//Don Paul = good reads.  I probably still have some of his books.  It's not the technology he wrote about  at the time, but the thought process for 'Great Living in Grubby Times' that makes them a good read - even today. Some things are a little overboard, but then again, who wants to pay for 'under board' ?  ha ha//


73 de RadioRay ..._ ._
« Last Edit: May 20, 2013, 11:37:54 PM by RadioRay »
"When we cannot do the good we would, we must be ready to do the good we can."  ~ Matthew Henry

Geek

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Re: Water filter
« Reply #22 on: May 19, 2013, 10:05:28 PM »
While the filters you all are discussing are fine for camping or short term use I am trying to prep for a long term bug in situation.  Assuming you have water and just need to make it safe, you need something very cheap to remove any impurities and something to kill any bacteria.  Coffee filters are extremely cheap, so storing a bunch of those is simple.  Boiling works for the bacteria, or if you want to go with our ancestors solution, drop a small amount of rum in the water.  It could be any kind of hard liquor, but rum is traditional.  About a shot per gallon works.

Each of our bug out bags has a flask for just this purpose.

Mitch

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Re: Water filter
« Reply #23 on: May 20, 2013, 08:26:22 AM »
Just my opinion for a long term bug in situation:

For filtration look into 5 galIon bucket gravity filters (homebrew options).
For purification look into how to make bleach from pool Shock chemicals.

You can use the bleach to regularly refresh your substrates (deter crud growth) in the buckets.
You can easily stockpile this solution and not have to worry so much about the shelf life of bleach.
Reserve your activated Carbon and UV setups for getting ultra pure water for medical or occular use.

Geek

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Re: Water filter
« Reply #24 on: May 20, 2013, 05:10:32 PM »
Dry pool chemicals, e.g. HTH store better than Clorox and have a higher concentration of chlorine.  Watch your concentrations but otherwise more effective than bleach.  Personally, I'd prefer to store Rum.

gil

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Re: Water filter
« Reply #25 on: May 20, 2013, 05:26:20 PM »
A 50 gallon plastic barrel is also good to have to collect rain water...

I had nothing but rain water left on my last camping day, and it was more than welcome!
I would make sure mosquitoes can't lay eggs in it though...

Gil.

KK0G

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Re: Water filter
« Reply #26 on: May 20, 2013, 08:01:18 PM »
Wow, that was pretty fast shipping, ordered it late Thursday night and it arrived today.......and it was free!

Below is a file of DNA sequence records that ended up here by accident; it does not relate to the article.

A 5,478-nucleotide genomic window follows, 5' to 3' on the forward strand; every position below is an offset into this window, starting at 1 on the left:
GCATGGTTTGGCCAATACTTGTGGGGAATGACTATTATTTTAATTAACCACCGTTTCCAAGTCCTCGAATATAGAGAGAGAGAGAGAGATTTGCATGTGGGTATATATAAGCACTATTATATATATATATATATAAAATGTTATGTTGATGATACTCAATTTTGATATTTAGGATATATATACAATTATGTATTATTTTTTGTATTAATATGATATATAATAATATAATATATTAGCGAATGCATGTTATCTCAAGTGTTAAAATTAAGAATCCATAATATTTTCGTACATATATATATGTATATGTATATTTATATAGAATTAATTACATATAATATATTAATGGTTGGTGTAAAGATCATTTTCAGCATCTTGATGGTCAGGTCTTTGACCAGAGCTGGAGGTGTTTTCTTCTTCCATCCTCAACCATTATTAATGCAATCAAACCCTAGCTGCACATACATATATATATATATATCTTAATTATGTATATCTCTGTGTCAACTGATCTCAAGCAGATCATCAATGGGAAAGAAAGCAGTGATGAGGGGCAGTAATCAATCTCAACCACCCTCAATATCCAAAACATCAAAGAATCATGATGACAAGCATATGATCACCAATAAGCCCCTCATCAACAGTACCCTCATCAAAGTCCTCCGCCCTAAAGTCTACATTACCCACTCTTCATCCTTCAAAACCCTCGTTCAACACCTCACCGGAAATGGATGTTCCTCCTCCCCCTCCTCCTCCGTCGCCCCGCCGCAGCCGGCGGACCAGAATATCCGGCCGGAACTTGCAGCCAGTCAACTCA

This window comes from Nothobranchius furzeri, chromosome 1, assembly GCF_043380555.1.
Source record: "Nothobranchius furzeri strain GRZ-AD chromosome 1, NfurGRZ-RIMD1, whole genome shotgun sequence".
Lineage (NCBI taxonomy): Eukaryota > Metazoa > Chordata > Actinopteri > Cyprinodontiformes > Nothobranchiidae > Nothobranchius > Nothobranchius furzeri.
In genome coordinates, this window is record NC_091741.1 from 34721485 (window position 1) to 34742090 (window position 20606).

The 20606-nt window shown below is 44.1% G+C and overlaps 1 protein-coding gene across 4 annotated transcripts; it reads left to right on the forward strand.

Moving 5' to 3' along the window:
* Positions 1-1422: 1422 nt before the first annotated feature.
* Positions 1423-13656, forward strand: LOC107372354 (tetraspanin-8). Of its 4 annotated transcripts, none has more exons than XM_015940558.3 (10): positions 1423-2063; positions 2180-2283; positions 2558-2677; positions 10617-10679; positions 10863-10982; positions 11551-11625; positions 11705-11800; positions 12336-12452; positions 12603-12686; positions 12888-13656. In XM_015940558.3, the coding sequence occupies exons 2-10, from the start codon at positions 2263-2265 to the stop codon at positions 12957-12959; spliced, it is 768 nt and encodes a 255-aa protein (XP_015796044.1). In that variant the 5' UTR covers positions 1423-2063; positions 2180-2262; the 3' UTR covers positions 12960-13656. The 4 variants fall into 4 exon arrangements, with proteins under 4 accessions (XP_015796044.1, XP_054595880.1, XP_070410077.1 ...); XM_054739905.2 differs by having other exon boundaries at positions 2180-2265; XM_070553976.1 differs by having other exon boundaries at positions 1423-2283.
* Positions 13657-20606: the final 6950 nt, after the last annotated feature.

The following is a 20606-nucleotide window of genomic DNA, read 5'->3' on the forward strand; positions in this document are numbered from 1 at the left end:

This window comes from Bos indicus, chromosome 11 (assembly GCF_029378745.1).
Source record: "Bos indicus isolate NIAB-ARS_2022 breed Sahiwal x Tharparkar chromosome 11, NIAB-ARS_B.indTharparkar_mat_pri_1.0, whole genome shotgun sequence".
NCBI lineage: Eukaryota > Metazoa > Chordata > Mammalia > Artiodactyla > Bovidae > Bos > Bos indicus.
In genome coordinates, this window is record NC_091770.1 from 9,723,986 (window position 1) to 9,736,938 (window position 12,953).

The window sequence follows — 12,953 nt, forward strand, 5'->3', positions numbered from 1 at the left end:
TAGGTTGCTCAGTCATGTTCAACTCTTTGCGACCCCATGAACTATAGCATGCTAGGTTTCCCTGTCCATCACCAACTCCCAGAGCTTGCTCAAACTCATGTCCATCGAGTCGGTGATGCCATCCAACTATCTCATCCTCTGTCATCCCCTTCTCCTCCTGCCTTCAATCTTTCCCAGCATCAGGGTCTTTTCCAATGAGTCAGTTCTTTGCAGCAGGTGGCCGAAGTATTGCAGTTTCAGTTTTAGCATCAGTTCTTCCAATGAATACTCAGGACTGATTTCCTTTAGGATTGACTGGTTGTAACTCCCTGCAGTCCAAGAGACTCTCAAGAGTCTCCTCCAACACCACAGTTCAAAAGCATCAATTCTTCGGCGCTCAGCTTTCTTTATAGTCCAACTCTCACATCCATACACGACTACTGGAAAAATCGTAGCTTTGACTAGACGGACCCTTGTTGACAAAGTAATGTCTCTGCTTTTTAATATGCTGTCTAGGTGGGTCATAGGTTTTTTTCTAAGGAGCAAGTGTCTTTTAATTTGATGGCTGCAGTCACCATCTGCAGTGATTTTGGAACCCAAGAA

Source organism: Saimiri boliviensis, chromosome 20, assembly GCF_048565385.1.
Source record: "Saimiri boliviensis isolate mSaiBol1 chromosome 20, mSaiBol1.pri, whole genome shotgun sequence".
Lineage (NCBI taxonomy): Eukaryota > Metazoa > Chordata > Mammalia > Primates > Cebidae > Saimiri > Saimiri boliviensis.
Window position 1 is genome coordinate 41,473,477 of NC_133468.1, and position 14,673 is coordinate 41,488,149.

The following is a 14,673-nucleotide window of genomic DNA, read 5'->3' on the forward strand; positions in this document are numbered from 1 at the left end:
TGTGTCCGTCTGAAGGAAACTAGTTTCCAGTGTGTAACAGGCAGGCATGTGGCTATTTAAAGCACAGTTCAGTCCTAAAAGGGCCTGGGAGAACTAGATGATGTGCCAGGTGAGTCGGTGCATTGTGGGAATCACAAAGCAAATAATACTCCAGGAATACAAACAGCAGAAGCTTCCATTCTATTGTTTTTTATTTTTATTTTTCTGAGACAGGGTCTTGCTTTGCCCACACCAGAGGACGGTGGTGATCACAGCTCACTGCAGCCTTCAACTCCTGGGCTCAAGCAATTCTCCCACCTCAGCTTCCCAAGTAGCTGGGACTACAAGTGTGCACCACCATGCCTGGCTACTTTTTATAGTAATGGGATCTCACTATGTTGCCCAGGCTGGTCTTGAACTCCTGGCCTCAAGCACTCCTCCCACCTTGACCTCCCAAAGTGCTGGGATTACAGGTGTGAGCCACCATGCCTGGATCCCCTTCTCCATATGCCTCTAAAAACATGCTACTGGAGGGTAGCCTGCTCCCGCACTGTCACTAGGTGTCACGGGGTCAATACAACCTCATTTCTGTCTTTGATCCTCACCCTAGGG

"Those who would give up essential liberty to purchase temporary safety, deserve neither liberty nor safety" - Benjamin Franklin

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Frosty

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Re: Water filter
« Reply #27 on: May 21, 2013, 06:28:51 AM »
Dry pool chemicals, e.g. HTH store better than Clorox and have a higher concentration of chlorine.  Watch your concentrations but otherwise more effective than bleach.  Personally, I'd prefer to store Rum.

Agreed - and both have other uses besides water purification so more bang for your buck too.  Another multi-use option is povidone-iodine (Betadine).  An antiseptic for wounds, can be used topically as a replacement for KI/KIO3 tablets to block intake of radioactive iodine, and for water purification.  2-page pdf with the bleach/betadine to water ratios:  www.getreadygear.com/pdfdocs/Water-Purification-And-Storage.pdf

s2man

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Re: Water filter
« Reply #28 on: May 21, 2013, 01:38:13 PM »
Quietus, it sounds like you are describing a slow sand filter.  Slow is the key word.  Good bacteria colonize the sand and devour bad critters as they slowly pass by.  They must be kept full and it takes several days for the bacteria to colonize the substrate.  This requires a large filter to get a good throughput.  My Water Storage book says they produce 1/5 to 1/3 of a gallon per hour per sq ft of surface area.  Using the average of 1/4 gallon, a 5 -gallon bucket would produce 1.5 pints per hour and a 55-gallon drum would produce 2.75 qts per hour.

Don't forget the sari filter, folks.  Eight layers of linen.  Older is better as the broken fibers catch more stuff.  This is supposed to trap 98% of the critters.  If filtering our water becomes necessary, I plan to pre-filter with a sari (old bed sheet, I don't actually have a sari ;-) to reduce the biological and sediment load on the ceramic filters.

Best case scenario, I will still have 12V to run my marine water pump and use the RO filter. 

gil

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Re: Water filter
« Reply #29 on: May 21, 2013, 02:38:18 PM »
Quote
My Water Storage

Hi, is this an actual book?

You guys are going to make me spend money again!  ::)

Gil.

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Re: Water filter
« Reply #29 on: May 21, 2013, 02:38:18 PM »